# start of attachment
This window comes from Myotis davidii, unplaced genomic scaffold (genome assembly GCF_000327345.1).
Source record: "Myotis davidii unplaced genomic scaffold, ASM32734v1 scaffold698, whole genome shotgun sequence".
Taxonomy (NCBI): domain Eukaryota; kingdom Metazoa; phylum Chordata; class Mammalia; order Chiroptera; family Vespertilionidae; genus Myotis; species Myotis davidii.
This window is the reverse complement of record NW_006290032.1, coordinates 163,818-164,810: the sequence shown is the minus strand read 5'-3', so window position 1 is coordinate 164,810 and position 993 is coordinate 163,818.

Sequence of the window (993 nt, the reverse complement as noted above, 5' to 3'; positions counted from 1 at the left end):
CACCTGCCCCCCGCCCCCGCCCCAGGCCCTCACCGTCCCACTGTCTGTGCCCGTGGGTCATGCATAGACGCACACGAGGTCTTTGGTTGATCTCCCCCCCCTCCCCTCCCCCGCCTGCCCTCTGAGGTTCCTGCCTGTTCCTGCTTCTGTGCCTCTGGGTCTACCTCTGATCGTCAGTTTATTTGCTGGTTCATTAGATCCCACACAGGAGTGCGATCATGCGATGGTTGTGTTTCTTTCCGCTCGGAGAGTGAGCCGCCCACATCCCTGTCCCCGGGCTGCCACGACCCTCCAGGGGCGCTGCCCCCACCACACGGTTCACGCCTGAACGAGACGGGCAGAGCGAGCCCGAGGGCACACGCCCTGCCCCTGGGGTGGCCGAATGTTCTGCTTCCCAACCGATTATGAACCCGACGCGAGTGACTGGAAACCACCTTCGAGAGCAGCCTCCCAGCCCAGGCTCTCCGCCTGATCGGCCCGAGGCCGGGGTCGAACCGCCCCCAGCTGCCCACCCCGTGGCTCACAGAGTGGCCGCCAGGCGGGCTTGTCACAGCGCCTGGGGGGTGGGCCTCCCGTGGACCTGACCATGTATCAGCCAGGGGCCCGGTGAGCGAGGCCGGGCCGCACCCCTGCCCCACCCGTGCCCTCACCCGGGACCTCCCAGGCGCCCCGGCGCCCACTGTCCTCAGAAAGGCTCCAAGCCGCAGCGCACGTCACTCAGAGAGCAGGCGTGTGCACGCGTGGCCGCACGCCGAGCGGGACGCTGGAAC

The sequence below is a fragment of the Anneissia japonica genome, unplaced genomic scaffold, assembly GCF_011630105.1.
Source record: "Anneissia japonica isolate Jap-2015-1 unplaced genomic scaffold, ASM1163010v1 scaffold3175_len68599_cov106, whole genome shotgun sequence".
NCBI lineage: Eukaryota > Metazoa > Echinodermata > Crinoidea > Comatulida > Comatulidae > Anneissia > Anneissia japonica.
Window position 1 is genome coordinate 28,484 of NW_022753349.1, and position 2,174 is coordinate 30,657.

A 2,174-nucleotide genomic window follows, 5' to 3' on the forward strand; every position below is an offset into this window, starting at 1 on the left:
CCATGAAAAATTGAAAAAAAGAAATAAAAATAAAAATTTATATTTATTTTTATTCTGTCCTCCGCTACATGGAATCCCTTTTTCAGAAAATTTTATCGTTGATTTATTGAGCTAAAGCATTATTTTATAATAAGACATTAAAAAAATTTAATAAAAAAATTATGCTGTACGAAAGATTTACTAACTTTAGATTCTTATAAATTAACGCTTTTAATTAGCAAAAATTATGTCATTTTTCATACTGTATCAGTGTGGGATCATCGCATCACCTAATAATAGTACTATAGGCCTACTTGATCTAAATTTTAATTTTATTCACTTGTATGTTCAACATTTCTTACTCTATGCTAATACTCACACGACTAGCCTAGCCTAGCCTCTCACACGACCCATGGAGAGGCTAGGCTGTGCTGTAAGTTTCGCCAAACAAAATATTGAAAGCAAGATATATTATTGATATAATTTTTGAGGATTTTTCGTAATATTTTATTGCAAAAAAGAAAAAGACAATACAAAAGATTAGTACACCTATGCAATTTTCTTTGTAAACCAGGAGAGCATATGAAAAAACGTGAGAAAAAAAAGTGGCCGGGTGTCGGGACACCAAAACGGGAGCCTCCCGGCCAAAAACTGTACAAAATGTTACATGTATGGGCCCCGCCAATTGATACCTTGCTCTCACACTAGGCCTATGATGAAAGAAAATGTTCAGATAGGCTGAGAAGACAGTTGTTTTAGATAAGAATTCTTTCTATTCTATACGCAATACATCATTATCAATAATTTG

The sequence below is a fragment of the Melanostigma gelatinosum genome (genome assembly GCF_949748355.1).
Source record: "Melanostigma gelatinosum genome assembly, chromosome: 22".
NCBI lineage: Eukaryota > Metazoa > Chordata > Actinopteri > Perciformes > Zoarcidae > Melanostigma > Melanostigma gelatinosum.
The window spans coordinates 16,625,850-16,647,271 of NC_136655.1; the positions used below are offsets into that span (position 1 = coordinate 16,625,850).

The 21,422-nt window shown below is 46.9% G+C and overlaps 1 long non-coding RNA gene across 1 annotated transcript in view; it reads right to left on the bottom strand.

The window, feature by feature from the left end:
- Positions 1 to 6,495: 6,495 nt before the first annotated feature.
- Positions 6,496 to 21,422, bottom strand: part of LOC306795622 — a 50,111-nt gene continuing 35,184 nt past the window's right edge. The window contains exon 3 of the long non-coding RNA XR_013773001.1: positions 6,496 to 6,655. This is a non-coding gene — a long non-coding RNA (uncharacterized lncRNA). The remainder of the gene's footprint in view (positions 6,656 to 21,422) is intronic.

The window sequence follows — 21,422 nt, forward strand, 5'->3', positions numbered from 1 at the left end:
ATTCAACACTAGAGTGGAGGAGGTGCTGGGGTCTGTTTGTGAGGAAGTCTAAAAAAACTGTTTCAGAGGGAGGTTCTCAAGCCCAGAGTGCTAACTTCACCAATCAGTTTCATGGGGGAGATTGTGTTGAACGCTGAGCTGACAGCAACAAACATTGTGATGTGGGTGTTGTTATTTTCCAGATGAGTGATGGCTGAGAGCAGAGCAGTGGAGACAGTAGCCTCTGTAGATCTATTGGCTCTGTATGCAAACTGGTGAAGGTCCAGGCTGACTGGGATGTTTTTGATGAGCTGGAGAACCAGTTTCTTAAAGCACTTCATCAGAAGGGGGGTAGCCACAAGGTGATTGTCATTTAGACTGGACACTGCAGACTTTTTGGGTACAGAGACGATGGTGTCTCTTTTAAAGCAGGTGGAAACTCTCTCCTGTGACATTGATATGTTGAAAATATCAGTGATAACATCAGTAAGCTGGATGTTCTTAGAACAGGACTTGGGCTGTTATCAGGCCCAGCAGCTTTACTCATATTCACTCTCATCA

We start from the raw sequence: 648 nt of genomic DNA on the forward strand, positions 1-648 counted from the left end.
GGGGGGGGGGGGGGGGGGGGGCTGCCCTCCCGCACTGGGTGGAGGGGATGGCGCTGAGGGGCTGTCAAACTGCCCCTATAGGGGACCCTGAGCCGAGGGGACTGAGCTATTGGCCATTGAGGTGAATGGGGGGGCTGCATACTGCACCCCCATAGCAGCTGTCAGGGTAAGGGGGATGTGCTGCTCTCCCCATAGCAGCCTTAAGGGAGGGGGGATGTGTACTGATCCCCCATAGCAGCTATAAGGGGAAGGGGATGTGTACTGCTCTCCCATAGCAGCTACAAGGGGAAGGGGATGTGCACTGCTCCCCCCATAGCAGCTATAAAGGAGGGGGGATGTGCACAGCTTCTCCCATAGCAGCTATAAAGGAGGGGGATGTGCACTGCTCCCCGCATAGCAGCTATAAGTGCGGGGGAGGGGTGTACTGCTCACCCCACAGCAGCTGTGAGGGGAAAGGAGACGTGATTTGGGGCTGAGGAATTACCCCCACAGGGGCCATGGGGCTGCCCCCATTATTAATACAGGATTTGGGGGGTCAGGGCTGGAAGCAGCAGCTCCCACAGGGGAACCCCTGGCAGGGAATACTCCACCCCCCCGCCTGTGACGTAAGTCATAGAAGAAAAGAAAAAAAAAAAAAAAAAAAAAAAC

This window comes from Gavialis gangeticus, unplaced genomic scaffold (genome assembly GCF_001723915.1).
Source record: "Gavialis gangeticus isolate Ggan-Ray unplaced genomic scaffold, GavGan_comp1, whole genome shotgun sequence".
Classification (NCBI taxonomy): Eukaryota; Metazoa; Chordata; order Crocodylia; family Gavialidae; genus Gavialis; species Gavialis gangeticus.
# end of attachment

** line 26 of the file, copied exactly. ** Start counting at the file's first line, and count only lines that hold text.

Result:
Source record: "Gavialis gangeticus isolate Ggan-Ray unplaced genomic scaffold, GavGan_comp1, whole genome shotgun sequence".